Mining mafia or Robinhood? B Prabhakaran is accused of illegal mining worth Rs 900 crore in Odisha
MEERA MOHANTY, ET Bureau Mar 12, 2012, 12.32AM IST
NEW DELHI: Earlier this year, when Posco, the world`s third-largest steel company, started parleys to secure iron ore for its upcoming steel plant in Odisha, it called on B Prabhakaran - a man who owns no mines in the state, but has his hand in many. This is also a man who is equally reviled and revered in Joda, Barbil and Koira, the three mining circles of Odisha that till recently accounted for a third of India`s iron ore production.
Some of those detractors were present at a tense and acrimonious public hearing in December in Keonjhar town, where a seven-member central panel investigating illegal mining of iron ore and manganese across the country made a stop. Villagers, journalists, activists, and state BJP and Congress leaders badgered the commission with requests to catch the "real thief".
More often than not, they were referring to the 38-year-old Prabhakaran, the managing director of Thriveni Earthmovers. They call him the `Reddy of Barbil`, the reference being to G Janardhan Reddy, the main accused in illegal mining in Karnataka. In Odisha, Prabhakaran is the successful outsider, with influential patrons in the state capital and a company that was valued at 1,250 crore when private equity firm Samara Capital bought 12% in it in 2010.
"I am just a contractor working the mines," says Prabhakaran. But it is alleged - in whispers for many years and, since 2009, also alluded to in a formal complaint by the state - that Prabhakaran makes mine owners effectively transfer control to him, which is illegal. More damningly for him, the state has accused Thriveni of doing illegal mining worth 900 crore.
In contrast, many locals who work the mines see Prabhakaran more generously. He may be a Tamilian, but he`s also the contractor who helped them buy trucks, who fed them business from the mines and eventually made them co-owners in his company. "We were impressed with Thriveni`s strong voluntary focus on improving the condition of the local community," says Gautam Gode, co-founder and managing director, Samara Capital.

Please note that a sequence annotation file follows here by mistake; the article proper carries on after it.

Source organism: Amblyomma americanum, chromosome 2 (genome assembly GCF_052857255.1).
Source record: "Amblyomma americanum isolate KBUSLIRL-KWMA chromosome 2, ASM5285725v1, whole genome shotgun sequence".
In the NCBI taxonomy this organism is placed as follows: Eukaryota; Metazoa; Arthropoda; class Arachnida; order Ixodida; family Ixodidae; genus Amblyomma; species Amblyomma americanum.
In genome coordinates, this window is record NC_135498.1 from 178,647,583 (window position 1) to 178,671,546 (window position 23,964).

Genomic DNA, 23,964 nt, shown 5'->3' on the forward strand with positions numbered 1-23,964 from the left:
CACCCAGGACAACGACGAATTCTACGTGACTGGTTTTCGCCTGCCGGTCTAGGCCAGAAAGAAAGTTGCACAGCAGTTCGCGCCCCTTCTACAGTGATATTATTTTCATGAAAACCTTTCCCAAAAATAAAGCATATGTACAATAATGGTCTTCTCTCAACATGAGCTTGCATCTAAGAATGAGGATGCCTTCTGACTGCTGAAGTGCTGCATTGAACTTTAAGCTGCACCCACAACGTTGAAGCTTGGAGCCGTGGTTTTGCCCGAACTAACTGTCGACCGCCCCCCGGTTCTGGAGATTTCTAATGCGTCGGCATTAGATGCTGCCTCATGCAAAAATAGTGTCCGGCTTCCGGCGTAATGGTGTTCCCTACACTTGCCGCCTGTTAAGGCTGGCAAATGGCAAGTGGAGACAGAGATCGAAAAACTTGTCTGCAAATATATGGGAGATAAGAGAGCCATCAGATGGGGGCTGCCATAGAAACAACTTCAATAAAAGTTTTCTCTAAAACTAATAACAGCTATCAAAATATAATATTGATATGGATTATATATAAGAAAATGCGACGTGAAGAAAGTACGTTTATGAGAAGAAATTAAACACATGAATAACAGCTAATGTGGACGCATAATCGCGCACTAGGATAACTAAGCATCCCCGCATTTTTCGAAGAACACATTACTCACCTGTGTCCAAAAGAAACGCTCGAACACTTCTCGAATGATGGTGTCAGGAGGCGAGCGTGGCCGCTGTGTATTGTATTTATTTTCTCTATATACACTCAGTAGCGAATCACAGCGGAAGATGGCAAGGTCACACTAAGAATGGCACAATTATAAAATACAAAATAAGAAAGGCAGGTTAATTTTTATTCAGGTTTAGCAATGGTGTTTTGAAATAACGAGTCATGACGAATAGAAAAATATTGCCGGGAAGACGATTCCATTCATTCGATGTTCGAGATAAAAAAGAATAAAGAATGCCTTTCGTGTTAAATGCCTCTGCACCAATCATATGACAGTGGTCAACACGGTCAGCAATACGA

Prabhakaran`s Meteoric Rise
Mr Prabhakaran is one of the most passionate and visionary entrepreneurs we have ever backed," says Gode.
When ET met him in December, the Salem-born Prabhakaran was on his way back from the Kamakhya temple in Assam, a yearly ritual he never skips. He comes accompanied only by his driver. He is consistently polite, as Bellary`s Reddy is supposed to have been in public. And humble, if you can ignore the iPad, the Cartier spectacles, and a small Beechcraft C 90 plane parked somewhere on a lonely miners` runway, and a small coal block in Indonesia.
His rise in Odisha has been meteoric. When he started out, in 1993, Prabhakaran had one excavator and two tippers. By the time he got to Odisha in 2001, he had been a contractor on large projects for Hindustan Copper, India Cements and L&T. He won his first contract in the state from the Orissa Mining Corporation, but it never took off.
Soon after, he convinced a mine owner, RP Sao, to try him out. As business grew, along with cultivating relationships in high places, Prabhakaran also built strong relationships on the ground. In the process, he cracked the code for infrastructure and mining projects. When he came to Odisha, he set up base, as he says, "not in Joda or Barbil, but at this halfway point in Badrasahi, to be closer to the locals".
Rival miners say he won over powerful local leaders who mobilised workers, such as Sanna Mahakud and brothers Bheema and Kusha Apad, with vehicle loans and small contractual jobs. "These men controlled labour deployment for Thriveni, ensuring that it was their men who worked the mines," says a mine owner, not wanting to be identified.
Ever since the state has started cleaning up its mess, it has forced the miners of Odisha, some of the country`s largest, into bumbling defensiveness. And pushed Prabhakaran into a lonely spot.
Contractor or Miner?
In the context of illegal mining, Prabhakaran`s name crops up on two occasions. He is a contractor to half-a-dozen mines in the state. In September 2011, the state issued showcause notices to the owners of three of those mines - Indrani Patnaik, KJS Ahluwalia and RP Sao - for violating Rule 37 of Mineral Concession Rules and practically transferring their mines without prior government approval. The sub-text of those notices is that the mines were transferred to Prabhakaran.
The state contends that the miners entered into a profit-sharing arrangement with Thriveni. "There has never been any profit sharing," says Prabhakaran. "All I have asked for is 15% over cost, which can translate into 35-40% of revenues, but not of profit." In 2010-11, he adds, Thriveni, which is an unlisted company, posted a net profit of Rs 130 crore; this year, with the current clampdown, it will "scrape through".